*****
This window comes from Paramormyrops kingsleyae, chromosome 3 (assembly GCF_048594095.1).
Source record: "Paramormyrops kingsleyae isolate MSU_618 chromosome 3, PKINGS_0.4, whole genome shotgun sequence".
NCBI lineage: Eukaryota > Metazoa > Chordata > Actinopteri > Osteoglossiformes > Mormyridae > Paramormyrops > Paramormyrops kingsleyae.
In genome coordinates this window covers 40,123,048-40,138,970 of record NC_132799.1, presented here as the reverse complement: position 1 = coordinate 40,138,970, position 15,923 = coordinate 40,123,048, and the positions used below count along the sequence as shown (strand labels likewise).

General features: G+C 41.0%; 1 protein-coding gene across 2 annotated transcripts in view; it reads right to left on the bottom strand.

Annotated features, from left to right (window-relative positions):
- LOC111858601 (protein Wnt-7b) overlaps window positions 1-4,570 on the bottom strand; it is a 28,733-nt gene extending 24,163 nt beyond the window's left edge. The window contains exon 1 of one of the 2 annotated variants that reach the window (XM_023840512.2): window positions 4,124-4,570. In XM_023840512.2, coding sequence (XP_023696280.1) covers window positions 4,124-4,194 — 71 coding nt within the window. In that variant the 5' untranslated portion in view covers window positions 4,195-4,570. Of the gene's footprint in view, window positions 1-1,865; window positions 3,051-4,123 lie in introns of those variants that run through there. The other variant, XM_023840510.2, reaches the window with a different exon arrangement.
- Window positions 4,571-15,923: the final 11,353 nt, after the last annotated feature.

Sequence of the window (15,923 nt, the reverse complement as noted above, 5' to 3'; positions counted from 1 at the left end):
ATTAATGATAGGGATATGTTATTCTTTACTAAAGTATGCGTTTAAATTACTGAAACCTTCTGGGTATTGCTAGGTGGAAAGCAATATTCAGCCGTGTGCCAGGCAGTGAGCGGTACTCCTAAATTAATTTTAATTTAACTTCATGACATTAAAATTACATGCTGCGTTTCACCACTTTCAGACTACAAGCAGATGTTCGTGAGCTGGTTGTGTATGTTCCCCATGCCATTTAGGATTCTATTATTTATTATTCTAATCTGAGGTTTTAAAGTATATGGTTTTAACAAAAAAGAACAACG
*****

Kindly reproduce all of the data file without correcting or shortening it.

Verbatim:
This window comes from Paramormyrops kingsleyae, chromosome 3 (assembly GCF_048594095.1).
Source record: "Paramormyrops kingsleyae isolate MSU_618 chromosome 3, PKINGS_0.4, whole genome shotgun sequence".
NCBI lineage: Eukaryota > Metazoa > Chordata > Actinopteri > Osteoglossiformes > Mormyridae > Paramormyrops > Paramormyrops kingsleyae.
In genome coordinates this window covers 40,123,048-40,138,970 of record NC_132799.1, presented here as the reverse complement: position 1 = coordinate 40,138,970, position 15,923 = coordinate 40,123,048, and the positions used below count along the sequence as shown (strand labels likewise).

General features: G+C 41.0%; 1 protein-coding gene across 2 annotated transcripts in view; it reads right to left on the bottom strand.

Annotated features, from left to right (window-relative positions):
- LOC111858601 (protein Wnt-7b) overlaps window positions 1-4,570 on the bottom strand; it is a 28,733-nt gene extending 24,163 nt beyond the window's left edge. The window contains exon 1 of one of the 2 annotated variants that reach the window (XM_023840512.2): window positions 4,124-4,570. In XM_023840512.2, coding sequence (XP_023696280.1) covers window positions 4,124-4,194 — 71 coding nt within the window. In that variant the 5' untranslated portion in view covers window positions 4,195-4,570. Of the gene's footprint in view, window positions 1-1,865; window positions 3,051-4,123 lie in introns of those variants that run through there. The other variant, XM_023840510.2, reaches the window with a different exon arrangement.
- Window positions 4,571-15,923: the final 11,353 nt, after the last annotated feature.

Sequence of the window (15,923 nt, the reverse complement as noted above, 5' to 3'; positions counted from 1 at the left end):
ATTAATGATAGGGATATGTTATTCTTTACTAAAGTATGCGTTTAAATTACTGAAACCTTCTGGGTATTGCTAGGTGGAAAGCAATATTCAGCCGTGTGCCAGGCAGTGAGCGGTACTCCTAAATTAATTTTAATTTAACTTCATGACATTAAAATTACATGCTGCGTTTCACCACTTTCAGACTACAAGCAGATGTTCGTGAGCTGGTTGTGTATGTTCCCCATGCCATTTAGGATTCTATTATTTATTATTCTAATCTGAGGTTTTAAAGTATATGGTTTTAACAAAAAAGAACAACG